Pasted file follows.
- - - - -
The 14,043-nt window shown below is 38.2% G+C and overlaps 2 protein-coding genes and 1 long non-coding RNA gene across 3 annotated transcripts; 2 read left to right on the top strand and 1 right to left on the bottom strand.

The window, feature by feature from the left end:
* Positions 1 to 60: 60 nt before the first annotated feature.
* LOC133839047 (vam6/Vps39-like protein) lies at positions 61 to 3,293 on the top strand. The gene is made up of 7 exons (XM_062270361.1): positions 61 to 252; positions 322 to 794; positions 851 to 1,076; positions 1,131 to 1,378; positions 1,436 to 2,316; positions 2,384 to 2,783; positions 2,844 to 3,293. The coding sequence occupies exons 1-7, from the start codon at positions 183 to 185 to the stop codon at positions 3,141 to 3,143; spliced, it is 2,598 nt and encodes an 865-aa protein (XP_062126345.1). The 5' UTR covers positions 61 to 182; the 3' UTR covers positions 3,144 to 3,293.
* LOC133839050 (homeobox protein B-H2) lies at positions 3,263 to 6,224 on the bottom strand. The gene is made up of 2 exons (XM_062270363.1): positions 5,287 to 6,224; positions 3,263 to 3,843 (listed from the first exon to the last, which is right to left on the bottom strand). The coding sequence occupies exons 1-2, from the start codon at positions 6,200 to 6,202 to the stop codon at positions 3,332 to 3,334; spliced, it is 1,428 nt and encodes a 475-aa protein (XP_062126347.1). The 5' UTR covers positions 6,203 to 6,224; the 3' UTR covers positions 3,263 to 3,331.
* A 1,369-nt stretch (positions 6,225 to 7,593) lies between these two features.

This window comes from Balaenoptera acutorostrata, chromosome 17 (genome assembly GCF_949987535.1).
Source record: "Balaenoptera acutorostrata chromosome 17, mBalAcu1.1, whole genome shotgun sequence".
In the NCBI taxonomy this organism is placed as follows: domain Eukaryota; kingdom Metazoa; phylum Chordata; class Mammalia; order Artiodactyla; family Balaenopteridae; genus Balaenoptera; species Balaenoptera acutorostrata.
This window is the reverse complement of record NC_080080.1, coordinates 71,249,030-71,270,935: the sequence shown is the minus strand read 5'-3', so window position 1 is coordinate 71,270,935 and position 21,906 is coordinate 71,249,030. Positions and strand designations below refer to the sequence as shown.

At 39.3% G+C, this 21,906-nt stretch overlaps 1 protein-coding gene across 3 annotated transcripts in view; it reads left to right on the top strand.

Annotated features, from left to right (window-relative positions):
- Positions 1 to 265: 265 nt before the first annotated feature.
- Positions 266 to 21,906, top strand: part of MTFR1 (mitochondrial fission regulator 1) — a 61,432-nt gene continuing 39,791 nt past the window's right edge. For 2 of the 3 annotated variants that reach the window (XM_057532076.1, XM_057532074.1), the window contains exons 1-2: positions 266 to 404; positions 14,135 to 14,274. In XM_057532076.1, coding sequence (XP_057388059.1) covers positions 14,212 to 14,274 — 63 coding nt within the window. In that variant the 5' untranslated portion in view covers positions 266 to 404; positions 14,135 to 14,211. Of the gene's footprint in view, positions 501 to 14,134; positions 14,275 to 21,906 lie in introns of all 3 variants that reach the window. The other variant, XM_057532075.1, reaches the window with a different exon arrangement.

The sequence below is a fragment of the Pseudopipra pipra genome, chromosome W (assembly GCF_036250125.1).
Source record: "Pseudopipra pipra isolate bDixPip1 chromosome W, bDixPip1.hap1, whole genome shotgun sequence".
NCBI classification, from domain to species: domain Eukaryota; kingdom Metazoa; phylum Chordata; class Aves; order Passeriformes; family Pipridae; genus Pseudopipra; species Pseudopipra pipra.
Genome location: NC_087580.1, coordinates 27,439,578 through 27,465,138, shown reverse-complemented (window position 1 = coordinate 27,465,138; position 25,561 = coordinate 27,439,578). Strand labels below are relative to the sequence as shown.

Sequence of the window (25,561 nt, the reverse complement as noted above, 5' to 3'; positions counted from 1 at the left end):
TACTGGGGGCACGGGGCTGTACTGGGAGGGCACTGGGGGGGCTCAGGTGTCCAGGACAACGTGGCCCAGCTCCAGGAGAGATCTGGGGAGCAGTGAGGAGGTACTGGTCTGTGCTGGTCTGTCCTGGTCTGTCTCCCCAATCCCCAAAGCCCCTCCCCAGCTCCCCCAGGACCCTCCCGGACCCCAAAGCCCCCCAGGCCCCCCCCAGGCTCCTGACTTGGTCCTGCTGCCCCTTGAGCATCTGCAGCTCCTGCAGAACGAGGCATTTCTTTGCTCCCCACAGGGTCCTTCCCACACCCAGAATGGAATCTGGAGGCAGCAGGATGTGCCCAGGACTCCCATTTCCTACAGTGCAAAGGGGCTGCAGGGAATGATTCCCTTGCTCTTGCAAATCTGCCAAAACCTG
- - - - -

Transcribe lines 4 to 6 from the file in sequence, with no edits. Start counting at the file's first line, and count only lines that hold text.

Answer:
* LOC133839047 (vam6/Vps39-like protein) lies at positions 61 to 3,293 on the top strand. The gene is made up of 7 exons (XM_062270361.1): positions 61 to 252; positions 322 to 794; positions 851 to 1,076; positions 1,131 to 1,378; positions 1,436 to 2,316; positions 2,384 to 2,783; positions 2,844 to 3,293. The coding sequence occupies exons 1-7, from the start codon at positions 183 to 185 to the stop codon at positions 3,141 to 3,143; spliced, it is 2,598 nt and encodes an 865-aa protein (XP_062126345.1). The 5' UTR covers positions 61 to 182; the 3' UTR covers positions 3,144 to 3,293.
* LOC133839050 (homeobox protein B-H2) lies at positions 3,263 to 6,224 on the bottom strand. The gene is made up of 2 exons (XM_062270363.1): positions 5,287 to 6,224; positions 3,263 to 3,843 (listed from the first exon to the last, which is right to left on the bottom strand). The coding sequence occupies exons 1-2, from the start codon at positions 6,200 to 6,202 to the stop codon at positions 3,332 to 3,334; spliced, it is 1,428 nt and encodes a 475-aa protein (XP_062126347.1). The 5' UTR covers positions 6,203 to 6,224; the 3' UTR covers positions 3,263 to 3,331.
* A 1,369-nt stretch (positions 6,225 to 7,593) lies between these two features.